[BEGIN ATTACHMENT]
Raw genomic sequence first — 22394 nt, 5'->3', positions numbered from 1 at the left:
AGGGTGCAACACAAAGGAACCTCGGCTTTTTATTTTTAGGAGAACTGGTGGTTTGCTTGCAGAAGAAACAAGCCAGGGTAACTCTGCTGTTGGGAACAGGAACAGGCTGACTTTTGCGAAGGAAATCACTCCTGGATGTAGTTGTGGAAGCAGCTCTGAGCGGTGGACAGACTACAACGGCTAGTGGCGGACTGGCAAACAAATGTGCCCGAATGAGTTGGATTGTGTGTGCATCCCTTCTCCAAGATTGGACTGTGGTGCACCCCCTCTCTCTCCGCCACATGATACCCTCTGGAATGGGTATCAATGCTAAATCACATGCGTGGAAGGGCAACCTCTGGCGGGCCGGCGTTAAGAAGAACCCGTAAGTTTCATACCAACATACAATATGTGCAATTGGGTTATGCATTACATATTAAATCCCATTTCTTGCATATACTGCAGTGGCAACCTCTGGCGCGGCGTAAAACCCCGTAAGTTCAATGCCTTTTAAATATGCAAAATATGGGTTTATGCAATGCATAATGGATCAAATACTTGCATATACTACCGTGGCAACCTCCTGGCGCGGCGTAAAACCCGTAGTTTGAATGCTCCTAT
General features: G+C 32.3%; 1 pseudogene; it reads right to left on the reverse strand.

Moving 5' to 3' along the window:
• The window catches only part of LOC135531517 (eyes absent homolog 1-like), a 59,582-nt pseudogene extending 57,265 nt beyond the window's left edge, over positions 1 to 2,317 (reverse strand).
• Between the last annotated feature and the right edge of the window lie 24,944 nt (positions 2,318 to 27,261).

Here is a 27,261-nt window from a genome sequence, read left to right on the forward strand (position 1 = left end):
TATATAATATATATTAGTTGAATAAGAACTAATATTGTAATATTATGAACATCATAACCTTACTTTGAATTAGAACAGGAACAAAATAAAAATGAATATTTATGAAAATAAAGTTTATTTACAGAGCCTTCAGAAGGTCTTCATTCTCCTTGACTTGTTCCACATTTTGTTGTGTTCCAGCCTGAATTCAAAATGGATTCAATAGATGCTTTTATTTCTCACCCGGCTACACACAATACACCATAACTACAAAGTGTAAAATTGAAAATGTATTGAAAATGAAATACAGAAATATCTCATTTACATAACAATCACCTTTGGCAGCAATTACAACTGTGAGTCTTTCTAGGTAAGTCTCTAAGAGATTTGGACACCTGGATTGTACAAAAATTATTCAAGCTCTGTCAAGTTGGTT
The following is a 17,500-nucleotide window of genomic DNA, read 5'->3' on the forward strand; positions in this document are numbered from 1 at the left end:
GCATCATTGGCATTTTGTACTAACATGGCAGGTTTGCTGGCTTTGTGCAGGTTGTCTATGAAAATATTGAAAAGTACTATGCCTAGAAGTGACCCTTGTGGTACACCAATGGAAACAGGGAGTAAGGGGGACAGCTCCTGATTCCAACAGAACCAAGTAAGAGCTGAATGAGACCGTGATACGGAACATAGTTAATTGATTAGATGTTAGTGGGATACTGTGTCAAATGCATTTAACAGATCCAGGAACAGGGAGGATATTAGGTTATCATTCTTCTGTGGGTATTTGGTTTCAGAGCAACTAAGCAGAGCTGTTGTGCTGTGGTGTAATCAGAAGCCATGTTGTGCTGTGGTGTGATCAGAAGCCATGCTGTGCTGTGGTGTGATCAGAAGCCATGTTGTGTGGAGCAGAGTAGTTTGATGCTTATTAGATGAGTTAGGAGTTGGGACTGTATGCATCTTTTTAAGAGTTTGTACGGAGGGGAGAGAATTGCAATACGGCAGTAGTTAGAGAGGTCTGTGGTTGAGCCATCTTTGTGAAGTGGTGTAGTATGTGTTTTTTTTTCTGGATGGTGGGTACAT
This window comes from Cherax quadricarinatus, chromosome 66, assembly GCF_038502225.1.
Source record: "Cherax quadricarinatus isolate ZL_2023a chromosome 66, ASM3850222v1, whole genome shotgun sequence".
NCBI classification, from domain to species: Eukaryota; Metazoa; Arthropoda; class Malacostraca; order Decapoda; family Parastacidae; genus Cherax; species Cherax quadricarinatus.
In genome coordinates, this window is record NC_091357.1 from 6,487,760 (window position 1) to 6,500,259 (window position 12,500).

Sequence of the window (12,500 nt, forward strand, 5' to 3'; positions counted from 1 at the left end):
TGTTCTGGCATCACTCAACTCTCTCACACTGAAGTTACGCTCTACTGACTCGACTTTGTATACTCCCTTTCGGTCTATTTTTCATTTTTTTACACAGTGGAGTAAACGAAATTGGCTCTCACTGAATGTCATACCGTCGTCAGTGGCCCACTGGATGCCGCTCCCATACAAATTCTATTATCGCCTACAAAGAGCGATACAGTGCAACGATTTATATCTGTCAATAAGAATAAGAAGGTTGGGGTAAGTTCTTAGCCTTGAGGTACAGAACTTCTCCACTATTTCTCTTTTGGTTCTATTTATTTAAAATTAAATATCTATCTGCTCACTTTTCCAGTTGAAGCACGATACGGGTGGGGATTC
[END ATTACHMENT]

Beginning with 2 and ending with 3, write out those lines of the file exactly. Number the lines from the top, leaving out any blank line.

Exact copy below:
AGGGTGCAACACAAAGGAACCTCGGCTTTTTATTTTTAGGAGAACTGGTGGTTTGCTTGCAGAAGAAACAAGCCAGGGTAACTCTGCTGTTGGGAACAGGAACAGGCTGACTTTTGCGAAGGAAATCACTCCTGGATGTAGTTGTGGAAGCAGCTCTGAGCGGTGGACAGACTACAACGGCTAGTGGCGGACTGGCAAACAAATGTGCCCGAATGAGTTGGATTGTGTGTGCATCCCTTCTCCAAGATTGGACTGTGGTGCACCCCCTCTCTCTCCGCCACATGATACCCTCTGGAATGGGTATCAATGCTAAATCACATGCGTGGAAGGGCAACCTCTGGCGGGCCGGCGTTAAGAAGAACCCGTAAGTTTCATACCAACATACAATATGTGCAATTGGGTTATGCATTACATATTAAATCCCATTTCTTGCATATACTGCAGTGGCAACCTCTGGCGCGGCGTAAAACCCCGTAAGTTCAATGCCTTTTAAATATGCAAAATATGGGTTTATGCAATGCATAATGGATCAAATACTTGCATATACTACCGTGGCAACCTCCTGGCGCGGCGTAAAACCCGTAGTTTGAATGCTCCTAT
General features: G+C 32.3%; 1 pseudogene; it reads right to left on the reverse strand.